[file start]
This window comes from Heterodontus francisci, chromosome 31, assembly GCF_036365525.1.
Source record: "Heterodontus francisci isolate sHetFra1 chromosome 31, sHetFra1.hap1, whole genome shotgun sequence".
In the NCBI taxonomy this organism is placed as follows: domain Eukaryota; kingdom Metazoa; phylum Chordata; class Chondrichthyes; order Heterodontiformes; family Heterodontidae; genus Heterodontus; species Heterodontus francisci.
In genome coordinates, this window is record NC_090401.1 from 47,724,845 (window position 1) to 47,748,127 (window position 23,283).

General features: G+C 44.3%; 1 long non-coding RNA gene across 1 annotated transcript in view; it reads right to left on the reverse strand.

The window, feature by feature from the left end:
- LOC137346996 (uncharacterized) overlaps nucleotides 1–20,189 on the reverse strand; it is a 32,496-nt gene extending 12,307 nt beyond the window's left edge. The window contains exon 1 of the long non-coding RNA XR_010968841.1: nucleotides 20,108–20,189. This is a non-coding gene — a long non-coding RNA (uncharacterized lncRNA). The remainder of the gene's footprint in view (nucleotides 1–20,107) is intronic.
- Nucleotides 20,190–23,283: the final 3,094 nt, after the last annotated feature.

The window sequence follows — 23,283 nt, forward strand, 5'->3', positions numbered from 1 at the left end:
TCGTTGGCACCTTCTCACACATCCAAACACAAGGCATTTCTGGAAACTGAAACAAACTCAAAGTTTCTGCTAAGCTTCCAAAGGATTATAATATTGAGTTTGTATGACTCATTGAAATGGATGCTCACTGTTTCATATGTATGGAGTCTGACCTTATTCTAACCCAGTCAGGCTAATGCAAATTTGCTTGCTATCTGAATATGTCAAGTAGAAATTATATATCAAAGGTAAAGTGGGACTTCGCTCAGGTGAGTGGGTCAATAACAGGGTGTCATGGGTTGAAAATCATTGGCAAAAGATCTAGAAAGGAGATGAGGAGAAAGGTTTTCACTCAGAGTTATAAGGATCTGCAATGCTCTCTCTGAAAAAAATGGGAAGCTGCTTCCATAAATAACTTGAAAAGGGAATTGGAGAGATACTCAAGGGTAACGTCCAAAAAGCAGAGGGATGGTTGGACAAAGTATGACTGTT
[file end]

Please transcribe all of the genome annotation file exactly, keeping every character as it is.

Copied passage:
This window comes from Heterodontus francisci, chromosome 31, assembly GCF_036365525.1.
Source record: "Heterodontus francisci isolate sHetFra1 chromosome 31, sHetFra1.hap1, whole genome shotgun sequence".
In the NCBI taxonomy this organism is placed as follows: domain Eukaryota; kingdom Metazoa; phylum Chordata; class Chondrichthyes; order Heterodontiformes; family Heterodontidae; genus Heterodontus; species Heterodontus francisci.
In genome coordinates, this window is record NC_090401.1 from 47,724,845 (window position 1) to 47,748,127 (window position 23,283).

General features: G+C 44.3%; 1 long non-coding RNA gene across 1 annotated transcript in view; it reads right to left on the reverse strand.

The window, feature by feature from the left end:
- LOC137346996 (uncharacterized) overlaps nucleotides 1–20,189 on the reverse strand; it is a 32,496-nt gene extending 12,307 nt beyond the window's left edge. The window contains exon 1 of the long non-coding RNA XR_010968841.1: nucleotides 20,108–20,189. This is a non-coding gene — a long non-coding RNA (uncharacterized lncRNA). The remainder of the gene's footprint in view (nucleotides 1–20,107) is intronic.
- Nucleotides 20,190–23,283: the final 3,094 nt, after the last annotated feature.

The window sequence follows — 23,283 nt, forward strand, 5'->3', positions numbered from 1 at the left end:
TCGTTGGCACCTTCTCACACATCCAAACACAAGGCATTTCTGGAAACTGAAACAAACTCAAAGTTTCTGCTAAGCTTCCAAAGGATTATAATATTGAGTTTGTATGACTCATTGAAATGGATGCTCACTGTTTCATATGTATGGAGTCTGACCTTATTCTAACCCAGTCAGGCTAATGCAAATTTGCTTGCTATCTGAATATGTCAAGTAGAAATTATATATCAAAGGTAAAGTGGGACTTCGCTCAGGTGAGTGGGTCAATAACAGGGTGTCATGGGTTGAAAATCATTGGCAAAAGATCTAGAAAGGAGATGAGGAGAAAGGTTTTCACTCAGAGTTATAAGGATCTGCAATGCTCTCTCTGAAAAAAATGGGAAGCTGCTTCCATAAATAACTTGAAAAGGGAATTGGAGAGATACTCAAGGGTAACGTCCAAAAAGCAGAGGGATGGTTGGACAAAGTATGACTGTT